by Angela Cainen

Small town secrets. Big comicbook drama.

Stilwater Vol. 1 – Rage, Rage

Chip Zdarsky – creator/writer
Ramón K. Pérez – creator/artist
Mike Spicer – colourist
Rus Wooten – Letterer

There’s an old trope in various types of media about small American towns holding secrets. You’ll be familiar with it. You know the sort, outsiders aren’t welcome for mysterious reasons. There’s something about the town that is different and woe betide any outsiders that come calling. The consequences can be anything from murder to imprisonment, or human sacrifice.

Needless to say Stillwater is indeed one of these towns. It has a secret which means outsiders aren’t welcome. This isn’t great news for young Daniel, summoned to the town by a mysterious letter about the death of a great grandaunt who lived in Stillwater. So he and his friend Tony go to the town to see if perhaps Daniel has been lucky enough to inherit some money (which would be handy as he’s lost his job).

Spoilers: It does not end well.

Although you will be familiar with the basic trope ideas, there is a bit of fresh twist on them in Stillwater which leads to some surprises when you think you know where the story is going. The twists and turns help keep things fresh as the setting for most of the book is just one small town which could quickly become repetitive. This is a town where no-one can die (that’s the secret) and if you think that means the stakes are low then you’d be wrong, because immortality means there’s a lot to play for and several characters are determined to do whatever they must to keep this Eden as it is.

If you’ve read anything by Chip Zdarsky (and you should if you haven’t) you’ll know that he can write a cool, interesting plot and that’s the case here. He’s also good at character work and again that’s true here as well. The characters of this small, strange town come to life in a way that moves them beyond the stereotypes of small town judge, small town deputy, small town doctor.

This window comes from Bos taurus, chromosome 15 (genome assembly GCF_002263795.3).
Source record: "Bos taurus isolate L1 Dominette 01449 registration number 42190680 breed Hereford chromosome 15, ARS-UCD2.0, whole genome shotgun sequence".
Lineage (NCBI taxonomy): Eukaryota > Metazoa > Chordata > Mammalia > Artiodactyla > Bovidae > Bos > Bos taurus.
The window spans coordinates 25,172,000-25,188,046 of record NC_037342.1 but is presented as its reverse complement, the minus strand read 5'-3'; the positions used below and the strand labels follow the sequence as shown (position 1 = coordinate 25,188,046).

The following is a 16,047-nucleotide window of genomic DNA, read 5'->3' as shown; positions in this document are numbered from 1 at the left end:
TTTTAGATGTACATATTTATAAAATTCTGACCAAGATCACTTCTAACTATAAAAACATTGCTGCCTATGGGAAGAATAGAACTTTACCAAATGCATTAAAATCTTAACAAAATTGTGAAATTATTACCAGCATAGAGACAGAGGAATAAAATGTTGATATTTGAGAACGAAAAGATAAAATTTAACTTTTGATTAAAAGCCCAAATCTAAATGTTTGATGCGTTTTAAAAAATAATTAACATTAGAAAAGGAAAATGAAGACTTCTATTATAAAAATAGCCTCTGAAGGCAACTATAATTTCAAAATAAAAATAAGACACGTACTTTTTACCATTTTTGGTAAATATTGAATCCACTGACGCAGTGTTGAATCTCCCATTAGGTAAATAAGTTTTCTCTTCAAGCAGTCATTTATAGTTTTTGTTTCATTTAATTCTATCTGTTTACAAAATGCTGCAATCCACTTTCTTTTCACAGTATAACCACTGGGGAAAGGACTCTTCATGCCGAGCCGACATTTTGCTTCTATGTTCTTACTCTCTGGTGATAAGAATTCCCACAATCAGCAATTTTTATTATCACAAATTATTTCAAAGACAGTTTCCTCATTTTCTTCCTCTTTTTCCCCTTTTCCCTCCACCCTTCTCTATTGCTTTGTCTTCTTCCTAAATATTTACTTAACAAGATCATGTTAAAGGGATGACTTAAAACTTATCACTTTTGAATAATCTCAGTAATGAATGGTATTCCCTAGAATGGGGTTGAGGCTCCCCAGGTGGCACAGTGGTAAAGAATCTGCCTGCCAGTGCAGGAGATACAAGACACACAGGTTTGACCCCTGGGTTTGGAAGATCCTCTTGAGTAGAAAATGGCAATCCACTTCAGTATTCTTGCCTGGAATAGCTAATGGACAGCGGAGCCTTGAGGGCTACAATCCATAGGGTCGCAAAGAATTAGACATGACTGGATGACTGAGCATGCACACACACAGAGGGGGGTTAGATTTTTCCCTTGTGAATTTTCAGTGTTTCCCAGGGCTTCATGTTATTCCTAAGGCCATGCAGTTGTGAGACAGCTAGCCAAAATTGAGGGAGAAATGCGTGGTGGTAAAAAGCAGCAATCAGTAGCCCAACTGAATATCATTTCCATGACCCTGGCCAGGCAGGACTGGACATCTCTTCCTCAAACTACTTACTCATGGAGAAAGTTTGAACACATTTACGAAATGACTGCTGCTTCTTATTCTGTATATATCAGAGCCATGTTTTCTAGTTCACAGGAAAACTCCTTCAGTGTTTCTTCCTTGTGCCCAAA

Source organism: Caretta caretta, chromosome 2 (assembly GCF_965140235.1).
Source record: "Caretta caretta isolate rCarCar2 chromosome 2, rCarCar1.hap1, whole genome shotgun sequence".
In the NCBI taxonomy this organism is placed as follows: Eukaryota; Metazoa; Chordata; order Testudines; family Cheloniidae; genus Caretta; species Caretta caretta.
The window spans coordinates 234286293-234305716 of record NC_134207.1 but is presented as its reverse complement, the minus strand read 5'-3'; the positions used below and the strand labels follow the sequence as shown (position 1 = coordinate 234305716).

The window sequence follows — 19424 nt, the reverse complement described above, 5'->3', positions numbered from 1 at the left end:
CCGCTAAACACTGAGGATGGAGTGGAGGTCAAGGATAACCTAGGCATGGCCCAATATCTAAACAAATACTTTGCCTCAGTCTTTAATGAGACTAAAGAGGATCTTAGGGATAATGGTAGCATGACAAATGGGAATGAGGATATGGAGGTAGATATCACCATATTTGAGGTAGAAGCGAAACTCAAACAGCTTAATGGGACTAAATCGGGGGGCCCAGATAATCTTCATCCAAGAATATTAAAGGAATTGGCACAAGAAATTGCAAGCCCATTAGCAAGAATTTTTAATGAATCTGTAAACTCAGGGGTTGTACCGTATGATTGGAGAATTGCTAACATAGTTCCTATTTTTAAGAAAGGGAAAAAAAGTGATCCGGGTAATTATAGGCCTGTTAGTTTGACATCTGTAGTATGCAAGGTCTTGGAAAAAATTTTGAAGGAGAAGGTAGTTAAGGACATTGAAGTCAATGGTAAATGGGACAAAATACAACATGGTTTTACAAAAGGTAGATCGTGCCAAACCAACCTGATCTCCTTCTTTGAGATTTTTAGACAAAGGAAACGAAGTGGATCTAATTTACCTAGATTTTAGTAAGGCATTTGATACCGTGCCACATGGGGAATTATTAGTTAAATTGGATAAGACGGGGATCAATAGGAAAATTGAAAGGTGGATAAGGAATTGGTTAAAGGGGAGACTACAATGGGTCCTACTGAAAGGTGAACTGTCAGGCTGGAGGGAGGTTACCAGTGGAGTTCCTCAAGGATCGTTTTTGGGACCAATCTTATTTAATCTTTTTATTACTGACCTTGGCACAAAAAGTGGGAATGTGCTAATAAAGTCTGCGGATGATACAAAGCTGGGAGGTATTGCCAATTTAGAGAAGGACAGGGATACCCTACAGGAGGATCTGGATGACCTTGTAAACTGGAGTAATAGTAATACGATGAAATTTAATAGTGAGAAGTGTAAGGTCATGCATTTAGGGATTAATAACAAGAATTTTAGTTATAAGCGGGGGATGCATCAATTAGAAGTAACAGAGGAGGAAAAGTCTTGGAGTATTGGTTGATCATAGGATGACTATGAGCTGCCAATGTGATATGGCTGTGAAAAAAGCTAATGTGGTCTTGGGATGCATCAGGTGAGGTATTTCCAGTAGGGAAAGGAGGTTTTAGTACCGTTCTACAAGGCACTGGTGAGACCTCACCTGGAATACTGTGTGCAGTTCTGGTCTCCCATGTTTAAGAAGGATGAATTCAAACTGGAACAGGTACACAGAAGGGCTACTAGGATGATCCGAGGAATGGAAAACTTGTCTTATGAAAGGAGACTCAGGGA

Central character Daniel is sympathetic. Though it took me awhile to fully warm up to him, which is good as I then got more invested. He’s full of rage, rage some might say but he’s not the only one with festering rage issues in this town. He works well as an outsider to the community discovering the truth with the reader. I want to see more of his experiences in this town.

I always like Ramón K. Pérez’s art and this book is no exception. The characters look real and their expressions betray some of the tensions beneath the surface. There’s also some really nice action scenes and just because no-one dies in the town doesn’t mean there’s no violence. The town itself is well realised and the colouring by Mike Spicer really helps show that this town that has not moved on in over thirty years, a time capsule.

Also special shout out to letterer Rus Wooten who does good work with not just speech bubbles but journal writing lettering too.

This is a horror book and it can get pretty dark. It went to places darker than I expected, but that’s no bad thing. It’s not an overly gory book but if you are a bit squeamish do bear in mind that there’s blood and violence. As someone not so keen on horror generally I did enjoy this book, the setup is interesting and it surprised me in the best ways. I really like the central character and I want to see what’s in store for him. The cliffhanger at the end means I will certainly need to check out more.

It works well in trade and I would certainly say it’s well worth your time if you like small town drama and horror. If you are unfamiliar with this sort of book it’s a pretty good introduction to the genre.

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